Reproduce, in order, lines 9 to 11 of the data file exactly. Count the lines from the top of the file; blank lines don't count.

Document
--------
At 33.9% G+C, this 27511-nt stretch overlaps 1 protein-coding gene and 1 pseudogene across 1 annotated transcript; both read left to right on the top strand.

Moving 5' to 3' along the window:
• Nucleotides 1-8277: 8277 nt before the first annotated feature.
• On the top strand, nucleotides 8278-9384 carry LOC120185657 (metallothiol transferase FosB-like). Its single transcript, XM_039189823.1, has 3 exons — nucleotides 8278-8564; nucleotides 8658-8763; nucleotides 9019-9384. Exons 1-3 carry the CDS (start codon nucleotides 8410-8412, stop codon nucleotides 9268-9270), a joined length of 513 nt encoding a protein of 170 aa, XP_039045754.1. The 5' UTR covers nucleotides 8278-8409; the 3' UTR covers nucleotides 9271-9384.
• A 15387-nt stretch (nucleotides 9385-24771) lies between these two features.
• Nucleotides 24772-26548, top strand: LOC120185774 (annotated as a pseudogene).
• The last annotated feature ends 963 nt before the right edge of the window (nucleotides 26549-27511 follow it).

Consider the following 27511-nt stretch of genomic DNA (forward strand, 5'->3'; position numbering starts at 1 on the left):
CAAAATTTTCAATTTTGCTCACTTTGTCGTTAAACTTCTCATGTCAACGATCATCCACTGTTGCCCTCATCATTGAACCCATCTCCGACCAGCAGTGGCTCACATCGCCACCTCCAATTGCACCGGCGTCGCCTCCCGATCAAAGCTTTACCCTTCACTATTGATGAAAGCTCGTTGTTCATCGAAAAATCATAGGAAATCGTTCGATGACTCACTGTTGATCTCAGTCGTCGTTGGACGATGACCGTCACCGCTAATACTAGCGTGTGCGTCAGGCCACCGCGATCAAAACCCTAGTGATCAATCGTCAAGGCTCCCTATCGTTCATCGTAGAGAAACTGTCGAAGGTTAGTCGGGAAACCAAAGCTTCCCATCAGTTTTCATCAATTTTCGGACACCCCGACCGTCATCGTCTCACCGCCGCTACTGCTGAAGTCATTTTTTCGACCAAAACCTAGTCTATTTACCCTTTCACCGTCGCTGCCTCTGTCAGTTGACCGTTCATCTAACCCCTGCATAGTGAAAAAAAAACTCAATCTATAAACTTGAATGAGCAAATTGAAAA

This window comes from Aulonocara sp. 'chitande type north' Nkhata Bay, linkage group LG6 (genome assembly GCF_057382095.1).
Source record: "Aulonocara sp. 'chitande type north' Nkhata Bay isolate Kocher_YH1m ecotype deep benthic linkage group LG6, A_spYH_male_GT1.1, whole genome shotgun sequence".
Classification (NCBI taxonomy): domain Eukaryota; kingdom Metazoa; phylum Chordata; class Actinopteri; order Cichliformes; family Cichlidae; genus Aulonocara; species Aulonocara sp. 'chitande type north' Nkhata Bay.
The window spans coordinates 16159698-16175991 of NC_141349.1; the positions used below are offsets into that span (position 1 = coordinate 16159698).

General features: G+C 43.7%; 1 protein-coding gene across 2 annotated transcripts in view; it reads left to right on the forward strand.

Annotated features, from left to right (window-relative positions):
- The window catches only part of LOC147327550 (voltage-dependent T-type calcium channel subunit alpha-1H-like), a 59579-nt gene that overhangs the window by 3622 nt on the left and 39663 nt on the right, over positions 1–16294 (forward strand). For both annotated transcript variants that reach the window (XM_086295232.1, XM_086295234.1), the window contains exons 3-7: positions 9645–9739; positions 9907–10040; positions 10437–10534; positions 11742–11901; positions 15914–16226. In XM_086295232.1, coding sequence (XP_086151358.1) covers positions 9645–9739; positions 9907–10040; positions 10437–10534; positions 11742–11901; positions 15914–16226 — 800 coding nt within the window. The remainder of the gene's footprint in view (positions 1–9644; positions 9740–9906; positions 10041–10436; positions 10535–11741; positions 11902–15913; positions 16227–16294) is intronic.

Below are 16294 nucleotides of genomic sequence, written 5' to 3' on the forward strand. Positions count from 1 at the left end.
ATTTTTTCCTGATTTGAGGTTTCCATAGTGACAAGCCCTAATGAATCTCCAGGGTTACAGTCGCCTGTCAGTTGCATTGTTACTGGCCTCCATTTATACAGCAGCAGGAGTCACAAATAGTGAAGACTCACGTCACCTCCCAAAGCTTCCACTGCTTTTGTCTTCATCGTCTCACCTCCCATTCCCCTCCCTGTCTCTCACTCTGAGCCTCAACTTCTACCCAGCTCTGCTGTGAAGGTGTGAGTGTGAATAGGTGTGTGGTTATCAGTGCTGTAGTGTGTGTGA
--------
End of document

CAAAATTTTCAATTTTGCTCACTTTGTCGTTAAACTTCTCATGTCAACGATCATCCACTGTTGCCCTCATCATTGAACCCATCTCCGACCAGCAGTGGCTCACATCGCCACCTCCAATTGCACCGGCGTCGCCTCCCGATCAAAGCTTTACCCTTCACTATTGATGAAAGCTCGTTGTTCATCGAAAAATCATAGGAAATCGTTCGATGACTCACTGTTGATCTCAGTCGTCGTTGGACGATGACCGTCACCGCTAATACTAGCGTGTGCGTCAGGCCACCGCGATCAAAACCCTAGTGATCAATCGTCAAGGCTCCCTATCGTTCATCGTAGAGAAACTGTCGAAGGTTAGTCGGGAAACCAAAGCTTCCCATCAGTTTTCATCAATTTTCGGACACCCCGACCGTCATCGTCTCACCGCCGCTACTGCTGAAGTCATTTTTTCGACCAAAACCTAGTCTATTTACCCTTTCACCGTCGCTGCCTCTGTCAGTTGACCGTTCATCTAACCCCTGCATAGTGAAAAAAAAACTCAATCTATAAACTTGAATGAGCAAATTGAAAA

This window comes from Aulonocara sp. 'chitande type north' Nkhata Bay, linkage group LG6 (genome assembly GCF_057382095.1).
Source record: "Aulonocara sp. 'chitande type north' Nkhata Bay isolate Kocher_YH1m ecotype deep benthic linkage group LG6, A_spYH_male_GT1.1, whole genome shotgun sequence".